Ok, here are the different terms for snow, and their different connotations:aniu
- A Norton Sound (NS) dialect term. Also creates the NS stem aniu-
- Another NS dialect term.qanikcaq
- It seems to come from the word qanuk
"snowflake." It is the General Central Yup'ik (GCY) term.
So the first two are specific to a certian Yup'ik dialect, where as the last is used in a broader linguistic area. Other then that, there are no other differences.
I should probably also note the Jacobson has graciously uploaded a digital copy of his updated two volume dictionary online at the U of A's Alaska Native Language Archive
. I'm still working off the older one volume edition
(though I probably will pick up a copy of the new one eventually). I can try to drum up a direct link later if you want.
I really love the folktales - they're so imaginative and blunt, and often either really dark or really hilarious (or both). Though most of the stories in my collections seem to come more from Greenland or eastern Canada rather than Alaska.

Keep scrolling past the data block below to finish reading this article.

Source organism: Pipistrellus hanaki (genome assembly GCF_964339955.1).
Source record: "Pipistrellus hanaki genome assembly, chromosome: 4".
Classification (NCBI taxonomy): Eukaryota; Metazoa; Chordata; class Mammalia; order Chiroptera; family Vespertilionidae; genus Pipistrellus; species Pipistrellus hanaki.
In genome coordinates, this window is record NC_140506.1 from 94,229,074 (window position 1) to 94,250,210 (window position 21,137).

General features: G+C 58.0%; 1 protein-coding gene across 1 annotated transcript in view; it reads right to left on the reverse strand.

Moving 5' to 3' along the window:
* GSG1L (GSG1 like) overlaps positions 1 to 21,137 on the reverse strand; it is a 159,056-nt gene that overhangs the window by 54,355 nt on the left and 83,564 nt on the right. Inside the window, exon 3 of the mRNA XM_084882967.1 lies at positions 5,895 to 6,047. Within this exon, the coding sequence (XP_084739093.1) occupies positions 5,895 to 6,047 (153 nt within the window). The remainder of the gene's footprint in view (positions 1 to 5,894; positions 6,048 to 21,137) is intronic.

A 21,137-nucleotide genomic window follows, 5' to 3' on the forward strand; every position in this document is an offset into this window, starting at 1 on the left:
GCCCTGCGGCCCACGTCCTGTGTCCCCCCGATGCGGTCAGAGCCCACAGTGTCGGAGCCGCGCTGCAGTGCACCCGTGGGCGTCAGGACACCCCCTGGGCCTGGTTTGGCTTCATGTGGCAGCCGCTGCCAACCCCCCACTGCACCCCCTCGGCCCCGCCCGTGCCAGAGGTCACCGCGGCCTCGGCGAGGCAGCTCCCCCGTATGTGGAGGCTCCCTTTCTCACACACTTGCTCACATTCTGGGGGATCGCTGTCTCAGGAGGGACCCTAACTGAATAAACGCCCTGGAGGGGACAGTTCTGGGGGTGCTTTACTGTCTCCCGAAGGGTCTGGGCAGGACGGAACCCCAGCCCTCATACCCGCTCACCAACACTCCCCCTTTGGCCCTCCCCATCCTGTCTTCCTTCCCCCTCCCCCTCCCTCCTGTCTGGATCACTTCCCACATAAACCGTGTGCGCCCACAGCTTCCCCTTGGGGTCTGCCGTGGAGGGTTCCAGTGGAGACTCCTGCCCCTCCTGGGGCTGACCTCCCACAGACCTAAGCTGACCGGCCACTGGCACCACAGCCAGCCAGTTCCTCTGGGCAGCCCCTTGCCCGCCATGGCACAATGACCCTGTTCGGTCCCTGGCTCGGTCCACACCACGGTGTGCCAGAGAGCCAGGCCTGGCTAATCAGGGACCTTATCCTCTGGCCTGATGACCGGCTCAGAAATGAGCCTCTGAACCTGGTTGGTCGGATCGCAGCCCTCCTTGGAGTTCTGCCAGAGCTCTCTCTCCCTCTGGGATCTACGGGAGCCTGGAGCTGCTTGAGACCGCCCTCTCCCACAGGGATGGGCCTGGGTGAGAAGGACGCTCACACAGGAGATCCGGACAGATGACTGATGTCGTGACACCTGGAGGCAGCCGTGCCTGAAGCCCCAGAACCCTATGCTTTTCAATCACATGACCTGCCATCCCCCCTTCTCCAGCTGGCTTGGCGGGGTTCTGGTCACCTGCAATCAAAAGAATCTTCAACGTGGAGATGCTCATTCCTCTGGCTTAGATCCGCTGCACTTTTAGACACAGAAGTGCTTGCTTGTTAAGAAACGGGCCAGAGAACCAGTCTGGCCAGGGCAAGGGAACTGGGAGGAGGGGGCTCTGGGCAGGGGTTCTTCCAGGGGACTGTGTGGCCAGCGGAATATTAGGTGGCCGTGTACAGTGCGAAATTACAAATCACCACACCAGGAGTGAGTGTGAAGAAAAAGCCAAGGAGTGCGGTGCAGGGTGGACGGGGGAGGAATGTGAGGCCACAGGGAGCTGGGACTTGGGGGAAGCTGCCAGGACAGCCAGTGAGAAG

Yes, indeed. The folktales of various native peoples are quite facinating to me as well. The idea of reading them in the original languages was a driving force in my interest in studying both some Eskimo-Aleut languages, and other Native American languages in general. That and the rich history of the tribes.
I have a bit of a collect of folktales myself. Mostly in Mohawk, Lakota, Lushootseed, Tlingit, Aleut, Iñupiaq, and Yup'ik.
Phew, that Jacobson book is huge! That must be a useful thing to have.
Believe me, it is.
It's not for the faint of heart, as it is quite grammar heavy, and quite intense. However, it is the single best volume on Yup'ik in English, bar none. If you don't have a copy and are truly interested in learning Yup'ik, I recommend you pick up a copy if you can.
þūhte mē þæt ic gesāwe syllicre trēow on lyft lædan lēohte bewunden bēama beorhtost.